Goodbye to iPod, the device that heralded too many choices | Rebecca Nicholson

There are a few old iPods in my desk drawer still tangled with cables that will definitely come in handy one day. One is a Shuffle that I cut for my T-shirt during a short attempt to have a jogging phase. The other is a worn, black, fifth-generation iPod. If I charge it for hours, it plays a few songs before the screen dissolves, and if you press the wheel in a way it does not like, the screen freezes completely. It’s also a frozen item in other ways that captures life at a particular time, in playlists called things like Dip It Low !! and happy birthday Matt 7.

Last week, after a little over 20 years, it was announced that the iPod was going to be discontinued; when the last remaining iPod Touches are sold out, there will be no more. “[It] redefined how music is discovered, listened to and shared, ”said Greg Joswiak, Apple’s senior vice president of worldwide marketing, who went out of his way to get the quote to accompany the announcement. Given the sad state of the music industry for someone who is not quite on top of it, I’m not sure it’s something to be completely proud of, but of course it redefined music. As the capacity of the iPod grew, from 5 GB to 160 GB, it provided a large selection in our pockets and made it portable.

You could settle for just about any of the iPod’s innovations and see it as a turning point in how music became something we talked about consuming instead of listening to, but I keep thinking about that choice. It’s a luxurious position to be in, I know, but two decades later, I often feel suffocated by choices, not just when it comes to music, but with all the entertainment. It is easy to waste time choosing which TV series to watch on e.g. a streaming service, and more often than not I would like to admit, I will scroll, cluttered with options, before choosing anything and going to bed with a book.

It’s the same with podcasts, with movies and of course with music. How can someone settle for when there is so much to choose from, all the time? Choosing has become a meaningless activity in itself.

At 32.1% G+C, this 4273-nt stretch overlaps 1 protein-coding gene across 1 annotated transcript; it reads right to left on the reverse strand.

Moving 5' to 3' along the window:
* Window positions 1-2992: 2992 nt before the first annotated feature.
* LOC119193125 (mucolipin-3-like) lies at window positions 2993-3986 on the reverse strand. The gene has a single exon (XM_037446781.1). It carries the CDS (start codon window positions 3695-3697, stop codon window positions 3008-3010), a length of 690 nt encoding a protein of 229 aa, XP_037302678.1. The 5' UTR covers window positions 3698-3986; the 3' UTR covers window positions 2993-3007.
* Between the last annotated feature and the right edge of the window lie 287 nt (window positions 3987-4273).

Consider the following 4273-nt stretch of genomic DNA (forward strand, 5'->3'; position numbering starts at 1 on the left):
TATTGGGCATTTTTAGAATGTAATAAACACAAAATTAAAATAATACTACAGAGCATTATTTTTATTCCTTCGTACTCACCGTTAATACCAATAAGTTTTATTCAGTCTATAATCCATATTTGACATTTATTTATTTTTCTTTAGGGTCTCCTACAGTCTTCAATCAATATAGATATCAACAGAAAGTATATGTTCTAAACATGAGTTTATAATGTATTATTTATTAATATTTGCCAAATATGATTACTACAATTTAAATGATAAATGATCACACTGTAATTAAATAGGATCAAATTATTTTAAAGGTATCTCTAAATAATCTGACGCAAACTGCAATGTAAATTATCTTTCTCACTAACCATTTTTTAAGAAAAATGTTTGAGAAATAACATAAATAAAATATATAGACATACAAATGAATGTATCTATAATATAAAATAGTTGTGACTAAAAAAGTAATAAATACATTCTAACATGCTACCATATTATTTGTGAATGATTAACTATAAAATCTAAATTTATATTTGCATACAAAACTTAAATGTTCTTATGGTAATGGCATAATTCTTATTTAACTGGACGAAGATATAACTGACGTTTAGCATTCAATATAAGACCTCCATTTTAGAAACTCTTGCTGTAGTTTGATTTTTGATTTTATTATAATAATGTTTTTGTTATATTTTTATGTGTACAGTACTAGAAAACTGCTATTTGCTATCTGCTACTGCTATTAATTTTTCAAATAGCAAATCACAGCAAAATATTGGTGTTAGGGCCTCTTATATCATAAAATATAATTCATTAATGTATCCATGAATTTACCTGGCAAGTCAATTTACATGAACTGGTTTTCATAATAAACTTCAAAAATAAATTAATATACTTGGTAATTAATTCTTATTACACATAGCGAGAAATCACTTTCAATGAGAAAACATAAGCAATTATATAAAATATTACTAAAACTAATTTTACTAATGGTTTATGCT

As is often the case with the death of a device, there has been a wave of nostalgia for the iPod, just as people happily thought about the demise of the BlackBerry and its small, intricate keyboard seen from an era where we passively press twice on a screen to send a long voice message. I felt it too. I’m nostalgic for what could have been the perfect balance of choice: just enough to make the possibilities seem endless without them actually being.

Ncuti Gatwa: no better man to be the new Doctor Who

Jodie Whittaker’s successor in Tardis. Photo: Carlo Paloni / REX / Shutterstock for BAFTA

The dust has settled on the announcement that 29-year-old Ncuti Gatwa, of Sex education fame, will take over after Jodie Whittaker as the latest Doctor in Doctor Who. (Fan forums are already buzzing with theories about the exact wording of the message, which did not point out that Gatwa was the 14th doctor, which would be numerically correct. There are suggestions that he could be the 14th doctor. new Doctor, but not Next Doctor, which is the kind of twists that give Doctor Who a reputation for being confusing.)

The broad consensus is that this is a very good choice, and Gatwa has certainly the effervescent energy that the role seems to require; as Erik in Sex education, he has been a revelation. The announcement came on social media, just before last Sunday’s Baftas. Gatwa and returning boss Russell T Davies shared a picture of two hearts and a blue box on Instagram, and then the news kind of popped up.

Given the fanfare that former new doctors have received for their arrivals (Peter Capaldi got an entire live event on BBC One, Whittaker a trailer at the end of the Wimbledon men’s finals), why was this so low-key?

Madonna: still shocking popes after all these years

Madonna on stage in Colombia.
Madonna on stage in Colombia. Photo: Fredy Builes / AFP / Getty Images

In March, Hollywood Reporter published the story of an exhausting audition process that takes place to find the lead role for a much-discussed, thrillingly awaited Madonna biography.

Given the recent successes of films about Elton John, Freddie Mercury and Aretha Franklin, just to name a few, there should of course be one about Madonna, even though this is Madonna, she is co-authoring and directing it, and if the auditions are equal as hardcore as they sound, it would not be surprising if she also ends up starring as her younger self. According to the report, the film will climax with her Blond Ambition tour, which is still one of the biggest pop shows ever.

In 1990, Pope John Paul II disagreed, urging people to boycott “one of the most satanic shows in human history,” which did something in terms of career-best reviews. Last week, Madonna tweeted with Pope Francis and requested a meeting “to discuss some important issues”. She said she had been excommunicated three times. “It does not seem fair,” the woman, who appeared on stage in Rome on a crucifix in 2006, added to the dismay of another pope, Benedict XVI. It is difficult to confirm an excommunication, although there is no doubt that she has agitated popes over the years.

Arguing for the justice of excommunication with the current pope the same week she publishes an NFT triptych of digital art involving nudity and trees and butterflies coming from intimate places makes me think it is a shame that the biopic ends in 1990. The current era would be a masterpiece.

Rebecca Nicholson is an Observer columnist

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